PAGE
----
"It appears substantial but is innately hollow within. It represents nothing and commemorates nothing but itself."
Of all the monuments dotted around Dublin, The Spire elicits the most divisive of reactions, attitudes and nicknames. Over on our social channels, we posted a fantastic aerial video of the tip of the spire as dusk approaches, and one look at the comments shows up a lot of wide diversity of opinions people in the city hold about it. The criticism about the monument is as varied as the Spire is tall, comments about the "price of it" predominate alongside questions about its purpose "still don't know what it does" are peppered in between comments like "eye sore" and "so ugly". While it's been a fixture of the Dublin skyline for nearly 20 years, opinions on it haven't softened in that time. Here are a couple of things about the Spire that might have peed people off:
Set in the middle of O'Connell Street, between North Earl Street and Henry Street, standing at 120m high it towers over the GPO and dominates the street which was once one of Dublin's busiest thoroughfares. For some, the shape of the monument has lent it the nickname 'Syringe in the dinge', and a visual reminder of the drug issues that can be particularly apparent on the street where the Spire sits.
It feels to be the pinpoint of many of the frustrations Dubliners feel about O'Connell Street, once a busy shopping destination, now a shadow of its former glory, with many of the major department stores/shops closing down or moving, leaving an empty, eery feeling behind.
The Spire was intended as a permanent monument to replace Nelson's Pillar destroyed by the IRA in 1966. The site remained vacant for several years before the Anna Livia monument was installed during the 1988 Dublin Millennium celebrations. The 'floozy in the jacuzzis' ' time was up in the prime thoroughfare though, and she moved down the Liffey to Croppies Memorial Park where she stays to this day.
While attitudes towards the current site of the Spire might have changed over the last few years, it still remains a significant street in the city. The Spire sits in the same street as statues dedicated to legendary Irish political figures like 'Big' Jim Larkin, Charles Stewart Parnell and Daniel O'Connell. Many argued at the time that the site should have been used as an opportunity to highlight a contemporary leader. But opting for a hyper-modern monument does negate any political implications that could have been associated with the chosen sculpture. The timing of the erection should not be disregarded, Ireland was looking towards a brand-new millennium, filled with promise for the future and the potential of technological advancement, which for some the Spire represented.
Due to be completed in 2000 to celebrate Ireland entering into the third millennium, due to a series of delays The Spire was actually completed in January 2003. A series of legal challenges with knock-on delays no doubt added to the price tag, which ended up as €4.6m. One of the main points of contention placed on the monument is that the stainless sculpture cost so much. The time frame of its erection is not to be overlooked, in the height of the Celtic Tiger, for some the sculpture has come to represent the excesses of contemporary Ireland, appearing shiny on the surface but tarnished on closer inspection, as a Reddit user phrased it "It appears substantial but is innately hollow within. It represents nothing and commemorates nothing but itself."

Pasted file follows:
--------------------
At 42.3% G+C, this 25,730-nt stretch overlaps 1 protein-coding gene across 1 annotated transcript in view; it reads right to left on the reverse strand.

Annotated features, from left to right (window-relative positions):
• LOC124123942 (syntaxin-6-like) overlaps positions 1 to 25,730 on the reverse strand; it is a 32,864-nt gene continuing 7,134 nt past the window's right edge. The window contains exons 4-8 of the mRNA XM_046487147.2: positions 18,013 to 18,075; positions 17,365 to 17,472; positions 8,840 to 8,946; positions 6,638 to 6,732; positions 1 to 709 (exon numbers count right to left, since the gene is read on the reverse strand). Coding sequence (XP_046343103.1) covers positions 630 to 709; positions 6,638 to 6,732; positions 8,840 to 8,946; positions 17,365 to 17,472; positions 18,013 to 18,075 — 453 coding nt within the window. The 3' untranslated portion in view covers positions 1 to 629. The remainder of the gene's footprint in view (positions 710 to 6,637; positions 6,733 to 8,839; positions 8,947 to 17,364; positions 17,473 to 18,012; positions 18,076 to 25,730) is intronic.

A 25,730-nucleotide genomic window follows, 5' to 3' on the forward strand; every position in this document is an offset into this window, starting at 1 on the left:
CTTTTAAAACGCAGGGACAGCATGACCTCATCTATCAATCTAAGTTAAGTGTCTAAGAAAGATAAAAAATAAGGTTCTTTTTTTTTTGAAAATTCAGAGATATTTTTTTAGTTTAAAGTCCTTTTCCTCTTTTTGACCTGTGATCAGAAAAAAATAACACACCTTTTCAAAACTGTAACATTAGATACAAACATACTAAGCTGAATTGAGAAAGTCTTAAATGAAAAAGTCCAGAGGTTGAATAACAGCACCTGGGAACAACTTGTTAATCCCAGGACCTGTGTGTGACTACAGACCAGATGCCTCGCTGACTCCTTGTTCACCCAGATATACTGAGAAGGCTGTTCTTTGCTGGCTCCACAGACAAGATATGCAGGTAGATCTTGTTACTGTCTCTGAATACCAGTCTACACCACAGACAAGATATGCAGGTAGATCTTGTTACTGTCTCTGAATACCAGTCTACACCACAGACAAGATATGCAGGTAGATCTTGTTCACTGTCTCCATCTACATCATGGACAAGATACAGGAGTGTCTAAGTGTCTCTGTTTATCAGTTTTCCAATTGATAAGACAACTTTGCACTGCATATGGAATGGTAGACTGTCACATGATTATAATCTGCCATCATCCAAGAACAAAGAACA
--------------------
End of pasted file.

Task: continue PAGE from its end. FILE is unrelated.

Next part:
Before the Spire came to be, the design was put out to tender and the design was ultimately chosen out of 205 entrants. Controversially, the design chosen was not an Irish one, but instead a British-based Ian Ritchie Architects design. Choosing a British design for the site which once commemorated Horatio Nelson's victory over the Franco-Spanish fleet at Trafalgar, a visual representation of British rule in Ireland, was a controversial one, to say the least. The selection planning decision was later challenged in the High Court by Mr Micheal Ó Nuallain, a retired school inspector whose own design, one of the original 205 competition entries, had been rejected. Ian Ritchie Architects cited construction delays centring from that "delayed until 2000 because of legal challenges by two other competitors."
While the popularity of the sculpture has always been fraught, costs associated with the upkeep of the divisive work did little to turn its favour around.
In 2021, Dublin City Council estimated the aviation light at the top of the Spire may cost €400,000 to fix, despite costing a mere €10,000 to replace in 2015. The once labelled 'self-cleaning' Spire in fact requires scrubbing every 18 months, according to a Freedom of Information Request obtained in 2017, the cost of cleaning the spire numbered €400,000 over 4 years, in 2013 was €80,552, €84,103 in 2014, €72,980 in 2015 and in 2016 it was €80,414.
There is an unholy amount of attention thrown on this monument and a lot of the criticism is based on legitimate concerns. Personally, I think it's what the Spire represents that rubs Dubliners up the wrong way, and the symbolism behind it. We were sold the idea of an awe-inspiring futuristic beacon, dazzling the heart of the city with modernity, illuminating the future ahead, unfortunately, the future that it promised didn't happen. It's a visible reminder of the feckless aspirations of Ireland in the midst of its Celtic Tiger economic boom, which places our modern-day crisis and epidemics into stark relief. It's no eyesore, but what it represents can be hard to look at.
Header image: (c) Barry Mason via ritchie.studio